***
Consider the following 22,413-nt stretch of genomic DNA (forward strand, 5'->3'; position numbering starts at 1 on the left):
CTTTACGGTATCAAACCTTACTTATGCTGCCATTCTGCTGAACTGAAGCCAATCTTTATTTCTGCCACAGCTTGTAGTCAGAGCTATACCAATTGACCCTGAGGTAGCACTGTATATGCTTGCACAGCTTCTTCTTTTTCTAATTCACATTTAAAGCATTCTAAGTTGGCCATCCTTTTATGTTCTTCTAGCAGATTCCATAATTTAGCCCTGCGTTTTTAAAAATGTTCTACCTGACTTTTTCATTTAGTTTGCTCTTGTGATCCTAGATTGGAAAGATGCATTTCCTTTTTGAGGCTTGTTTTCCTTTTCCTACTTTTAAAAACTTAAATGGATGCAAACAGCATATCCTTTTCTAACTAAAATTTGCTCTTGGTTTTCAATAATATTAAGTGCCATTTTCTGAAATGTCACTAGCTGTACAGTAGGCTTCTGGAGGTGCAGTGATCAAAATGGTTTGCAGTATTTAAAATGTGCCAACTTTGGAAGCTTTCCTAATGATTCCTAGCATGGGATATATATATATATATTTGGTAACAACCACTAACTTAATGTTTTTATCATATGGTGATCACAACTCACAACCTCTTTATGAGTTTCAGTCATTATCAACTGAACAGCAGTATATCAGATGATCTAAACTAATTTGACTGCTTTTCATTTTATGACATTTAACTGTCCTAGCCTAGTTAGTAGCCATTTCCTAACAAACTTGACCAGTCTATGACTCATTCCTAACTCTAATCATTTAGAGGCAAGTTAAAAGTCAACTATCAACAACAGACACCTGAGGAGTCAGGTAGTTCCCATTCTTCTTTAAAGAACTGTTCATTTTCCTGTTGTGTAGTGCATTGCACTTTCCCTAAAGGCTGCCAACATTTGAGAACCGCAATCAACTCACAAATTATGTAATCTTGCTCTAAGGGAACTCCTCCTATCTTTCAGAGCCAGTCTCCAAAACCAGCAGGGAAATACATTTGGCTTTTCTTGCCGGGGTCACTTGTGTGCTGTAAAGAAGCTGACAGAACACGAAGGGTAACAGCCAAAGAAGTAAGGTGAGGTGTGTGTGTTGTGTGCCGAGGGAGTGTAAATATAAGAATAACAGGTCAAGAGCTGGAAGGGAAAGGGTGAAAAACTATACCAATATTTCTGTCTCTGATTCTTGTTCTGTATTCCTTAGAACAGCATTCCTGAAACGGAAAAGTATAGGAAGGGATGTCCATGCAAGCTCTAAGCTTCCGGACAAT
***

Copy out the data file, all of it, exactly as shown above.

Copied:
Consider the following 22,413-nt stretch of genomic DNA (forward strand, 5'->3'; position numbering starts at 1 on the left):
CTTTACGGTATCAAACCTTACTTATGCTGCCATTCTGCTGAACTGAAGCCAATCTTTATTTCTGCCACAGCTTGTAGTCAGAGCTATACCAATTGACCCTGAGGTAGCACTGTATATGCTTGCACAGCTTCTTCTTTTTCTAATTCACATTTAAAGCATTCTAAGTTGGCCATCCTTTTATGTTCTTCTAGCAGATTCCATAATTTAGCCCTGCGTTTTTAAAAATGTTCTACCTGACTTTTTCATTTAGTTTGCTCTTGTGATCCTAGATTGGAAAGATGCATTTCCTTTTTGAGGCTTGTTTTCCTTTTCCTACTTTTAAAAACTTAAATGGATGCAAACAGCATATCCTTTTCTAACTAAAATTTGCTCTTGGTTTTCAATAATATTAAGTGCCATTTTCTGAAATGTCACTAGCTGTACAGTAGGCTTCTGGAGGTGCAGTGATCAAAATGGTTTGCAGTATTTAAAATGTGCCAACTTTGGAAGCTTTCCTAATGATTCCTAGCATGGGATATATATATATATATTTGGTAACAACCACTAACTTAATGTTTTTATCATATGGTGATCACAACTCACAACCTCTTTATGAGTTTCAGTCATTATCAACTGAACAGCAGTATATCAGATGATCTAAACTAATTTGACTGCTTTTCATTTTATGACATTTAACTGTCCTAGCCTAGTTAGTAGCCATTTCCTAACAAACTTGACCAGTCTATGACTCATTCCTAACTCTAATCATTTAGAGGCAAGTTAAAAGTCAACTATCAACAACAGACACCTGAGGAGTCAGGTAGTTCCCATTCTTCTTTAAAGAACTGTTCATTTTCCTGTTGTGTAGTGCATTGCACTTTCCCTAAAGGCTGCCAACATTTGAGAACCGCAATCAACTCACAAATTATGTAATCTTGCTCTAAGGGAACTCCTCCTATCTTTCAGAGCCAGTCTCCAAAACCAGCAGGGAAATACATTTGGCTTTTCTTGCCGGGGTCACTTGTGTGCTGTAAAGAAGCTGACAGAACACGAAGGGTAACAGCCAAAGAAGTAAGGTGAGGTGTGTGTGTTGTGTGCCGAGGGAGTGTAAATATAAGAATAACAGGTCAAGAGCTGGAAGGGAAAGGGTGAAAAACTATACCAATATTTCTGTCTCTGATTCTTGTTCTGTATTCCTTAGAACAGCATTCCTGAAACGGAAAAGTATAGGAAGGGATGTCCATGCAAGCTCTAAGCTTCCGGACAAT